Let the 2018 Russian Presidential Campaign Begin!

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Grigory Yavlinsky (left) at a rally for first-year anniversary of opposition leader Boris Nemstov’s murder (Photo by Mikhail Svetlov/Getty Images)

If my American audience is tired of the 2016 Presidential Race, why don’t you instead look at foreign elections?

The next presidential election for Russia will occur in March of 2018. Still plenty of time for announcements, fine tuning stances, focusing on current events, and so on.

One candidate, Grigory Yavlinsky of the center-left Russian United Democratic Party “Yabloko” [meaning “Apple” in Russian], has stated that he will beat President Putin in his reelection. Although Putin has not yet declared himself a candidate in the next election, it will be shocking if he doesn’t take the opportunity to exploit his all-time popularity in Russia.

From The Moscow Times:

Grigory Yavlinsky, co-founder of the Yabloko Russian liberal opposition party, said in an interview with the Interfax news agency [earlier in March] that he expects to beat current President Vladimir Putin in the presidential race in 2018.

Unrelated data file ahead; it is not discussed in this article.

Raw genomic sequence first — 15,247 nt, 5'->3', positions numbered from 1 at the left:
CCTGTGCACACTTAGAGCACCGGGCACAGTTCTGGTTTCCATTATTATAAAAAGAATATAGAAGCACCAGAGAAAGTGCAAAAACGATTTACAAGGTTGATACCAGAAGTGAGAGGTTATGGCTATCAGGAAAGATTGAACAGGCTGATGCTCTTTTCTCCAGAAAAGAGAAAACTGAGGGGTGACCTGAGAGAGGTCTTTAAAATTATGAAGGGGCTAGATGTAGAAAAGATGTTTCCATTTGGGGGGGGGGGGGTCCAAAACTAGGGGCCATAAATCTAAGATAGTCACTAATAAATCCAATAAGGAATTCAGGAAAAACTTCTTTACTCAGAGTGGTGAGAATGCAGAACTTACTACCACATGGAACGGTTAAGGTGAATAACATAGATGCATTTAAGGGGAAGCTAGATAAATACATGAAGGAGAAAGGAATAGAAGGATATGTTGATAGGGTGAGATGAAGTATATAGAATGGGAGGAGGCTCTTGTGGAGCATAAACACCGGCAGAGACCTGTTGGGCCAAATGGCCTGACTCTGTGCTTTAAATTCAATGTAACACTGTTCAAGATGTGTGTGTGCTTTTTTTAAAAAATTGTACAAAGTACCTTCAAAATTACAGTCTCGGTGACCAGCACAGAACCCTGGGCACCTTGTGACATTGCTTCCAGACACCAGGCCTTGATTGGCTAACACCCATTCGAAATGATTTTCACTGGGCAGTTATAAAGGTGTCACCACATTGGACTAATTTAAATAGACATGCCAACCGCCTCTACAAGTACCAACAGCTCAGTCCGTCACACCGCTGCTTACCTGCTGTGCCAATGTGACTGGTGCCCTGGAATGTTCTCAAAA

The fact that Putin’s approval rating currently exceeds 80 percent “plays no role,” Yavlinsky said.

[…]

Yavlinsky also said Russia may face early elections in 2017.

“The economic situation, from my point of view, looks so bad that after a year, early elections may become a reality: Putin will want to hold them ahead of time to take advantage of the current level of support,” Yavlinsky told Interfax.

He rejected the possibility that the situation in Russia may improve by 2018, as Putin is not ready to return the Crimean peninsula to Ukraine and stop Russia’s involvement in eastern Ukraine.

Yavlinsky did not support Russia’s annexation of Crimea in March 2014.

The politician believes Moscow must admit that it violated international norms, hold a conference with the participation of Ukraine and the UN on the status of the peninsula and hold another referendum in Crimea, Interfax reported.

Yavlinsky previously ran for President in both the 1996 and 2000 elections, earning 7.4 and 5.9 percent of the popular vote, respectively. That was against Boris Yeltsin’s 54.4 percent victory in 1996 and Putin’s 53.4% victory in 2000.

His opposition to Putin’s  annexation of Crimea, one of the most internationally controversial but defining moments of Putin’s current term, will certainly get Yavlinsky in the headlines. The fact that he is so sure of a victorious outcome, or that the public will about-face with Putin’s image, shows his confidence.

 

 

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